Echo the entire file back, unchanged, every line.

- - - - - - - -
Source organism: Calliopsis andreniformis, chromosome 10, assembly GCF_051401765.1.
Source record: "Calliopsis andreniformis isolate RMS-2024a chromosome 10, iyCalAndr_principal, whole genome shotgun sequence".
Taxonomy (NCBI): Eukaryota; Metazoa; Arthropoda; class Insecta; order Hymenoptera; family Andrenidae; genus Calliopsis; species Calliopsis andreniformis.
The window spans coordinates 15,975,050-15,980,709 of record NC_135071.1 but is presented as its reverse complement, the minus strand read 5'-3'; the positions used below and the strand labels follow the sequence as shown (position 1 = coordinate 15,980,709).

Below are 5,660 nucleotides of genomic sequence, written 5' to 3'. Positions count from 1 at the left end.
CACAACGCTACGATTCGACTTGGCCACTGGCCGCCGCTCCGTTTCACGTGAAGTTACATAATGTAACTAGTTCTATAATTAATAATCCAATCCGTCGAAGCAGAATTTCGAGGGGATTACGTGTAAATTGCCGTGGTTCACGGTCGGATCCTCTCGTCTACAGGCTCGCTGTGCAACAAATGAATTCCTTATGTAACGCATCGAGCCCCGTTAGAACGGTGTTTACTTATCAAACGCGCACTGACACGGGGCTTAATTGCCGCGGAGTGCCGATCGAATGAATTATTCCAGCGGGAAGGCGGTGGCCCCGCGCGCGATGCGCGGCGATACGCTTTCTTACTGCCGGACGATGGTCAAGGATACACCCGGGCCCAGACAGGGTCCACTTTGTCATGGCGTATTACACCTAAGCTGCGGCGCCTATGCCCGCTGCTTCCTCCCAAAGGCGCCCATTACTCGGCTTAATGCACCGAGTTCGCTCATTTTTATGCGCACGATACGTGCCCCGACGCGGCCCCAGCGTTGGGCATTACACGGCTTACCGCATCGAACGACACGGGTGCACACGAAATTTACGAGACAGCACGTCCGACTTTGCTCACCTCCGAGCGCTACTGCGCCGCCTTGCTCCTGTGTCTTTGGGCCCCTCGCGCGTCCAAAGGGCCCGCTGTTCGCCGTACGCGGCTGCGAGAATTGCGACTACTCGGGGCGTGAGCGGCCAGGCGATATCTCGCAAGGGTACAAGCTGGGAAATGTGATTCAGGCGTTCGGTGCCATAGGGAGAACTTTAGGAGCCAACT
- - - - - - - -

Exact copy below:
Source organism: Calliopsis andreniformis, chromosome 10, assembly GCF_051401765.1.
Source record: "Calliopsis andreniformis isolate RMS-2024a chromosome 10, iyCalAndr_principal, whole genome shotgun sequence".
Taxonomy (NCBI): Eukaryota; Metazoa; Arthropoda; class Insecta; order Hymenoptera; family Andrenidae; genus Calliopsis; species Calliopsis andreniformis.
The window spans coordinates 15,975,050-15,980,709 of record NC_135071.1 but is presented as its reverse complement, the minus strand read 5'-3'; the positions used below and the strand labels follow the sequence as shown (position 1 = coordinate 15,980,709).

Below are 5,660 nucleotides of genomic sequence, written 5' to 3'. Positions count from 1 at the left end.
CACAACGCTACGATTCGACTTGGCCACTGGCCGCCGCTCCGTTTCACGTGAAGTTACATAATGTAACTAGTTCTATAATTAATAATCCAATCCGTCGAAGCAGAATTTCGAGGGGATTACGTGTAAATTGCCGTGGTTCACGGTCGGATCCTCTCGTCTACAGGCTCGCTGTGCAACAAATGAATTCCTTATGTAACGCATCGAGCCCCGTTAGAACGGTGTTTACTTATCAAACGCGCACTGACACGGGGCTTAATTGCCGCGGAGTGCCGATCGAATGAATTATTCCAGCGGGAAGGCGGTGGCCCCGCGCGCGATGCGCGGCGATACGCTTTCTTACTGCCGGACGATGGTCAAGGATACACCCGGGCCCAGACAGGGTCCACTTTGTCATGGCGTATTACACCTAAGCTGCGGCGCCTATGCCCGCTGCTTCCTCCCAAAGGCGCCCATTACTCGGCTTAATGCACCGAGTTCGCTCATTTTTATGCGCACGATACGTGCCCCGACGCGGCCCCAGCGTTGGGCATTACACGGCTTACCGCATCGAACGACACGGGTGCACACGAAATTTACGAGACAGCACGTCCGACTTTGCTCACCTCCGAGCGCTACTGCGCCGCCTTGCTCCTGTGTCTTTGGGCCCCTCGCGCGTCCAAAGGGCCCGCTGTTCGCCGTACGCGGCTGCGAGAATTGCGACTACTCGGGGCGTGAGCGGCCAGGCGATATCTCGCAAGGGTACAAGCTGGGAAATGTGATTCAGGCGTTCGGTGCCATAGGGAGAACTTTAGGAGCCAACT